“I think what people need to get over, me included ... and I’ve already kind of switched the switch, because I’ve driven these cars before. I’m a performance enthusiast,” Tasca explained. “That’s what I am, and I love performance, I love acceleration, and if I can get more performance out of an electric vehicle that is absolutely a joy to drive, fun to drive, lower cost of racing, so many benefits that come with electrification, and then see what Ford can do with it at the highest level.”

Just how pumped is Tasca? He’s already made his first call-out.

“I called out Elon Musk there,” Tasca revealed. “He didn’t respond back, but I told him to bring his fastest Tesla and let’s race here at the U.S.onals. I mean, what Ford can do with this technology is amazing.

“I’ve driven that vehicle. It’s just so fun to drive and the performance and the instant torque. So I guess to some extent, I’ll always have a piston in my heart, but I want to get in something that’s fun to drive and fast, and these electric cars are certainly at the top of the page right now.”

HEARING HIMSELF THINK - Funny Car racer Bob Tasca III remembers the time he first raced a purpose-built, doorslammer drag car. It was 1996, and the third-generation Ford icon was an aspiring drag racer hoping to get his NHRA competition license.

Tasca was behind the wheel of a Ford Probe Pro Stocker at Roy Hill’s Drag Racing school. Thursday at Lucas Oil Raceway Park Tasca returned to the doorslammer world albeit behind the wheel of a car, which at wide-open throttle, doesn’t create as many decibels as his school instructor barking out criticism.

Tasca is racing the Cobra Jet 1400, an all-electric version of the popular Factory Stock Showdown vehicle.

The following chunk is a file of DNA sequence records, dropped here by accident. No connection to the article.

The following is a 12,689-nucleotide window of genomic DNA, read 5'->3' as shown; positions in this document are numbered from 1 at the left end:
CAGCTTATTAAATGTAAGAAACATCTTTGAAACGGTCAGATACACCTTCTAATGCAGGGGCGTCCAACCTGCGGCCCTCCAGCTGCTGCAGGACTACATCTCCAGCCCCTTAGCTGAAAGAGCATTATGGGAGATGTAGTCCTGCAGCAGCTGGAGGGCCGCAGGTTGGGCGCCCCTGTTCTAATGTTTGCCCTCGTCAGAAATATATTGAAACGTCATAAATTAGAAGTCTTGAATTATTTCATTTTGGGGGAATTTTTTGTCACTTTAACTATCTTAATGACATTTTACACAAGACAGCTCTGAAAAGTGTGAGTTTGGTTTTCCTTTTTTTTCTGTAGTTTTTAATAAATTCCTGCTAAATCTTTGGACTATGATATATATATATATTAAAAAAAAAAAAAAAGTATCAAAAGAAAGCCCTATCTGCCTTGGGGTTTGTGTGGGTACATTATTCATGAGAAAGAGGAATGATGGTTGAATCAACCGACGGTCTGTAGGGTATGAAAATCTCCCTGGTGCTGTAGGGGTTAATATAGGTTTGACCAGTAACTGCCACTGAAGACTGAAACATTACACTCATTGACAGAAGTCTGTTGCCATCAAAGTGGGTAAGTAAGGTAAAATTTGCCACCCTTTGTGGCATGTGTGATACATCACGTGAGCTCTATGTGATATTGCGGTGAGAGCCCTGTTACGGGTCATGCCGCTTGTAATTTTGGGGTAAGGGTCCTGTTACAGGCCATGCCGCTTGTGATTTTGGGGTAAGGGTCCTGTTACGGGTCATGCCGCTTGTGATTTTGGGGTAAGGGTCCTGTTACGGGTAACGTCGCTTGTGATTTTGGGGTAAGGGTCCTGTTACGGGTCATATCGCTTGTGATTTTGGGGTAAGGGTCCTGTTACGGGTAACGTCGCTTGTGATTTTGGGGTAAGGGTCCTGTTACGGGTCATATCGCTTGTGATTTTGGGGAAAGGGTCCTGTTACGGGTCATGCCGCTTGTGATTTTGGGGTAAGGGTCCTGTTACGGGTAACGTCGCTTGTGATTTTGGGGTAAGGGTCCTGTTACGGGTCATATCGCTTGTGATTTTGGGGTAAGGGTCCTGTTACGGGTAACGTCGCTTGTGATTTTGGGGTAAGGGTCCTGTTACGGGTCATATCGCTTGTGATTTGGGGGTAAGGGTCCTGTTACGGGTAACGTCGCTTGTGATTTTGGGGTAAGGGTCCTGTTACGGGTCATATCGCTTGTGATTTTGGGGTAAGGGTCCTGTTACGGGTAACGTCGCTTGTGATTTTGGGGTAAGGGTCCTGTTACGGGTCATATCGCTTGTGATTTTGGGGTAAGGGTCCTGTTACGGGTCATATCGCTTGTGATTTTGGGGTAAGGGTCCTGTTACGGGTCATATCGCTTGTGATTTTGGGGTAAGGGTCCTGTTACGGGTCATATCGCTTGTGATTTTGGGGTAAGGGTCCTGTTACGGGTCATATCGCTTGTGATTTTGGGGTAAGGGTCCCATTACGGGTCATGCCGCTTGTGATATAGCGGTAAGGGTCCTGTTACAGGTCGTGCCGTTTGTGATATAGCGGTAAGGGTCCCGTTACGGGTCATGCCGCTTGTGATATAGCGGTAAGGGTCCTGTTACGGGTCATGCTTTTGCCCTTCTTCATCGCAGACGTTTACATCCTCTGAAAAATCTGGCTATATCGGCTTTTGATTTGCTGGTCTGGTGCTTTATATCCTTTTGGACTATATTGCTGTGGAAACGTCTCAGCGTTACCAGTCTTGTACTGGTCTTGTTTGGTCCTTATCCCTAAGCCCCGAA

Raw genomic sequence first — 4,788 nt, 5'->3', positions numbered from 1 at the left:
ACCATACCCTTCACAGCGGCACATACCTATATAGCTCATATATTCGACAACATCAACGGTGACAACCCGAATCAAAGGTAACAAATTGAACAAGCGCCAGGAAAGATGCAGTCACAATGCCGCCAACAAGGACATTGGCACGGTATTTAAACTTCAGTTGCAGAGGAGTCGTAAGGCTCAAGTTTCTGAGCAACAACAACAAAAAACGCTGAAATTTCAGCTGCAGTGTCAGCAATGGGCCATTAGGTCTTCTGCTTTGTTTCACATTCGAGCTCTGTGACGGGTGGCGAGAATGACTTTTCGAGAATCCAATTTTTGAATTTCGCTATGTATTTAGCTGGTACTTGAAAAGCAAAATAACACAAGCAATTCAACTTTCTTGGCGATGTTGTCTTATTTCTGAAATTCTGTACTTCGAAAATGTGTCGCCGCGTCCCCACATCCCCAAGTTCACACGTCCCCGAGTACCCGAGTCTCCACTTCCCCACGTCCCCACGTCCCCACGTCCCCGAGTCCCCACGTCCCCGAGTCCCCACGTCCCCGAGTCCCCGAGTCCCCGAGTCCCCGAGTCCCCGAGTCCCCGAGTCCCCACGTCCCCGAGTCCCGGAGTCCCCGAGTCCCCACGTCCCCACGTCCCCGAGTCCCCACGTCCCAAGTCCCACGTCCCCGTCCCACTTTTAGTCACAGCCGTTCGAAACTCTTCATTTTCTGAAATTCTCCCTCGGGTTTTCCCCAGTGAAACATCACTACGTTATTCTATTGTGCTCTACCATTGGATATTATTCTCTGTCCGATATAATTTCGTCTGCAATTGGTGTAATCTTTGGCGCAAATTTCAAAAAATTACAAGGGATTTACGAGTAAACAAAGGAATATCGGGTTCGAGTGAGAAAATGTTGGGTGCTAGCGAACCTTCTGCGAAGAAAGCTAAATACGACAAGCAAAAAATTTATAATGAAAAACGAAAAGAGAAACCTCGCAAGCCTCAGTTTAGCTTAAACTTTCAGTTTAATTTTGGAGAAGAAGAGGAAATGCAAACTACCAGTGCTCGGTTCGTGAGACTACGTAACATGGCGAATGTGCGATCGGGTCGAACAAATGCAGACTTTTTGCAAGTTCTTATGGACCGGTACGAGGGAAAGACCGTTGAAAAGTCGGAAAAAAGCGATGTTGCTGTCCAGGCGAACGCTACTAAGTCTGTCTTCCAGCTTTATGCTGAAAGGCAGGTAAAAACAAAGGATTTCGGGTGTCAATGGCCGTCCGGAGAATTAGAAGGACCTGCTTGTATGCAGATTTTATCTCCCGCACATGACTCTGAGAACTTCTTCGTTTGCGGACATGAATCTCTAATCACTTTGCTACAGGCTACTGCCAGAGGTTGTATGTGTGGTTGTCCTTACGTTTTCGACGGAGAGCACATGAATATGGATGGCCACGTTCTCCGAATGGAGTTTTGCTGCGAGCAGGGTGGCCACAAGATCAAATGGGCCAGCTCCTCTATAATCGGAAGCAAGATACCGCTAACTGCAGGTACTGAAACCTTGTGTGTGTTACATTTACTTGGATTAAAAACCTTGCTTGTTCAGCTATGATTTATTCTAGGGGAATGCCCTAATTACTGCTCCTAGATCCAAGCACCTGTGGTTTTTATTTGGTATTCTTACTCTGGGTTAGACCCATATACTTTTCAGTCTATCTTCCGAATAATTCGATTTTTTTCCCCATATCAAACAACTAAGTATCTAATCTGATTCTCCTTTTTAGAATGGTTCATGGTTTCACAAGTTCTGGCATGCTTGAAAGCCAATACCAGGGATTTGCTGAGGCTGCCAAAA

“I definitely had some visions of Roy when I pulled up to the start line in that car,” Tasca said with a smile. “Doorslammer racing is where I started from; it’s where a lot of racers start from. It’s great to go back to my roots and get in a doorslammer and have that Mustang logo on the front of the car and see what we can do.”

Doorslammer racing might be his roots, but doorslammer racing in a car which measures horsepower in voltage isn’t. When Tasca says he loves the electric Cobra Jet, he’s not toeing the company line.

“I think there’s a lot of traditionalists out there and I’m always going to have a piston in my heart, but the bottom line is when you get in some of these electric cars and how fun they are to drive, I mean you can’t make that up,” Tasca said. “It puts a smile on your face, and for me, it puts an even bigger smile when you drive by those gas stations, and you don’t have to pull in and put gas in your car anymore.

“It’s coming. It’s not tomorrow morning. This going to be a long cycle, but at the end of the day, I think there’s that old famous line that Henry Ford said, ‘If I asked people what they wanted, they would have said faster horses,”

“He came out with the car and he came out with the gas engine, and I think that that holds true to today. I think a lot of people would want faster cars and more fun to drive. With electrification, we can do that very efficiently, very cost-effectively as the technology unfolds. It’s going to be fun to show all the Ford fans and race fans this weekend just how fast we can go in an electric car.”

GOTTA LOVE IT - Bruce Kastle's V/Stock Automatic 1977 AMC Pacer was a fan-favorite but fell one spot short on the qualifying list, ending up first alternate with a 15.288, -0.212.

GUESS WHO’S BACK? - Sometimes life is darkest before the dawn. Just ask iconic sportsman drag racer Anthony Bertozzi who found himself on the sidelines for most of the 2019 seasons with a non-racing leg injury.